By Brian Steinberg
Less than a year after being named head of digital and cable ad sales at NBCUniversal, Linda Yaccarino has been elevated to supervise all of the company’s ad sales and marketing efforts, including those of its flagship broadcast network.
The hard-charging Ms. Yaccarino, known for making a range of aggressive ad plays over the years, will now report directly to Steve Burke, NBCUniversal’s CEO. Her promotion is not entirely unexpected. When she arrived at NBCUniversal in 2011, speculation at the time suggested that the even bigger role was in the cards. One prominent ad-sales exec, former cable ad-sales chief and Comcast veteran Dave Cassaro, left the company after it became known he would be reporting to a new supervisor.
The move may be telling. After all, NBCUniversal once had a single ad-sales overseer: Mike Pilot, a General Electric executive with a talent for analyzing sales patterns and using past client behavior to determine future sales efforts. He left the company, however, as the Comcast purchase was finalized. Now Comcast may have discovered some virtue in the company’s old sales structure.
Why? Advertisers these days think less about discrete categories like "cable," "broadcast" and "digital" and more about aligning their brands with pieces of content that appeals to their particular customers. Consumers, too, are shifting around from TV to digital to mobile as their needs dictate. Having a person at the top to who can help craft deals that move across various NBCUniversal assets — which range from movie-ticketing outlet Fandango to the USA cable network to Universal Studios — may have broader appeal for sponsors.
"As a unified sales team, our goal is to collaboratively develop the most creative solutions to move our clients’ businesses forward," Ms. Yaccarino said in a statement.
Her fearlessness may have also served as a factor in her elevation. Ms. Yaccarino has no qualms about pressing customers for a higher price. In the most recent upfront — the annual marketplace where TV networks sell the bulk of their ad inventory for the coming season — she initially pressed advertisers for price hikes in the low double-digit-percentage range, according to ad buyers, a maneuver that generated some pushback.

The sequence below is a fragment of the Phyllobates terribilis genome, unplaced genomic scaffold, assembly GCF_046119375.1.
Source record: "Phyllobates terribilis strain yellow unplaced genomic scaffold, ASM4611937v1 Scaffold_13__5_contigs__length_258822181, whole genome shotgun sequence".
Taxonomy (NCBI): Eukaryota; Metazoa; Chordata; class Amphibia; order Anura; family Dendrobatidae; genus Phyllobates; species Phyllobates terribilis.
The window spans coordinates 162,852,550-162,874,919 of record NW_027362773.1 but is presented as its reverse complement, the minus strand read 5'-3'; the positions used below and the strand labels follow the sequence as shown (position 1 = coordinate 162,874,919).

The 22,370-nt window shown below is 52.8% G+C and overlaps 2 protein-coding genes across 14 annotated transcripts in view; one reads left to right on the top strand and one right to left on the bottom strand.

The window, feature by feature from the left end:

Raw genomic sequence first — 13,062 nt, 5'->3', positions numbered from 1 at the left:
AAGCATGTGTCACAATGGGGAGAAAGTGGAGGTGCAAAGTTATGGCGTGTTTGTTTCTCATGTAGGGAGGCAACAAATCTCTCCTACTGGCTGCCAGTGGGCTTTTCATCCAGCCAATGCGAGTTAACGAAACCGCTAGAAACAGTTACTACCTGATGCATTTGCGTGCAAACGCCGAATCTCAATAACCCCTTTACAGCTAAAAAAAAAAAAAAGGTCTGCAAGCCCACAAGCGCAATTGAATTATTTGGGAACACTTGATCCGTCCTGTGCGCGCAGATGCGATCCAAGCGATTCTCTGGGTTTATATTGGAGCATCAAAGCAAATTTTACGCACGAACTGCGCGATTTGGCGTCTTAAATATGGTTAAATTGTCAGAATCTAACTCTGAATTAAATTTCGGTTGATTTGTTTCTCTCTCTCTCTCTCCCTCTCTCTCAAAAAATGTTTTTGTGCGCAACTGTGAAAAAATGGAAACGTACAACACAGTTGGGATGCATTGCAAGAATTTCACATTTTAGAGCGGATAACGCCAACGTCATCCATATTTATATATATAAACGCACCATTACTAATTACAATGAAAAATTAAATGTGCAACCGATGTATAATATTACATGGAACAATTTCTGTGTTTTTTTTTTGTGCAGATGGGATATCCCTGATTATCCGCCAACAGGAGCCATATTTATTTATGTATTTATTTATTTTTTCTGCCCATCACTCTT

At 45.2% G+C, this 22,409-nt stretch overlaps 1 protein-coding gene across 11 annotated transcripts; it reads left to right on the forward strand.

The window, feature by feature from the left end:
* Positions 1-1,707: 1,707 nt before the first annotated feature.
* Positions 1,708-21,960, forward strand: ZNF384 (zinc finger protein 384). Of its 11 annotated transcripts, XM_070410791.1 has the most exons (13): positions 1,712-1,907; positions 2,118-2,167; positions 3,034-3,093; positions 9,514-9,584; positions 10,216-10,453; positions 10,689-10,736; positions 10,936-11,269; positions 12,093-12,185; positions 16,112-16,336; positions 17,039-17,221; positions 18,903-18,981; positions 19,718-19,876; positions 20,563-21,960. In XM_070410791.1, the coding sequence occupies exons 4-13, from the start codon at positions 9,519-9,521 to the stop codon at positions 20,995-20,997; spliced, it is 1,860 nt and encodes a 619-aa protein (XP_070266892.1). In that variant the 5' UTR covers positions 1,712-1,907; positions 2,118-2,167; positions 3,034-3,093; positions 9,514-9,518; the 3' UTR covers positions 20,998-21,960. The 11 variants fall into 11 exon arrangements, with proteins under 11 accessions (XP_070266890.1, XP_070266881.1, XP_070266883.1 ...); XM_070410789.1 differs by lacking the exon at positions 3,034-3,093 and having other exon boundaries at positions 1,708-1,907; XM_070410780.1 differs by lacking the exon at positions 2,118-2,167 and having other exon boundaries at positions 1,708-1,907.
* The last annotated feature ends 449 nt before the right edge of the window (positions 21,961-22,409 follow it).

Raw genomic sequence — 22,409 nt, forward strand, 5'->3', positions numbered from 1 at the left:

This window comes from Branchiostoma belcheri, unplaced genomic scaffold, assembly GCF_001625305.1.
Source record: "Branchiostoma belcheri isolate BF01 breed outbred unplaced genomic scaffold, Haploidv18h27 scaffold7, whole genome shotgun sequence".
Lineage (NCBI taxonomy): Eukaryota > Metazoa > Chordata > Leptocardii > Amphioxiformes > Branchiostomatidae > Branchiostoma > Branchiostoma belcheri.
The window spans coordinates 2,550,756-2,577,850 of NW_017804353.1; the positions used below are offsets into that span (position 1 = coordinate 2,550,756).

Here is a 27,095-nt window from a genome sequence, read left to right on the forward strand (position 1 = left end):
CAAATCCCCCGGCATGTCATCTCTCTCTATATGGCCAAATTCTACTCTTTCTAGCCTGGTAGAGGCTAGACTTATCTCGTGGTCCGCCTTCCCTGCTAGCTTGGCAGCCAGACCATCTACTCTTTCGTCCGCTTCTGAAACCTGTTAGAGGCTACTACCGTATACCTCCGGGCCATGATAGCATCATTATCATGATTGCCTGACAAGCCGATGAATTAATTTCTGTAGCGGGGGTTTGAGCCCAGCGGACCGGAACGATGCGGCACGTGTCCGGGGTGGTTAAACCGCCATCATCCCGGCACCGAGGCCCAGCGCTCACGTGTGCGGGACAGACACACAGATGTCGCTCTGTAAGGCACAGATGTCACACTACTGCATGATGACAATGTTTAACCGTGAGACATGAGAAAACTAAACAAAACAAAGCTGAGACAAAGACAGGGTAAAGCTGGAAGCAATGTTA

And she’s not afraid to turn adversity into a reason for a new sales pitch. When ratings for the then-new "Conan" show on Time Warner’s TBS fell short in September 2011, Ms. Yaccarino, then exec VP-chief operating officer for Turner Entertainment ad sales, went out touting host Conan O’Brien’s digital presence.
However, Ms. Yaccarino is likely to experience some pressure from the top. Since taking a controlling interest in NBCUniversal in 2011, Comcast has invested heavily in sports programming, including future broadcasts of Olympics Games. It has also given its assent to the development of a higher caliber of program for the NBC broadcast network, which has seen some signs of life from shows like "The Voice" and "Revolution" after several seasons of trailing rival networks in ratings. Advertising revenue will be one important pillar supporting all of these efforts.
Internally, senior members of NBC’s ad-sales team — including Marianne Gambelli, who has overseen ad sales at the NBC broadcast network; Ed Swindler, exec-VP and chief operating officer of NBCUniversal ad sales; and Peter Naylor, who supervises digital sales — are expected at present to stay under the new structure.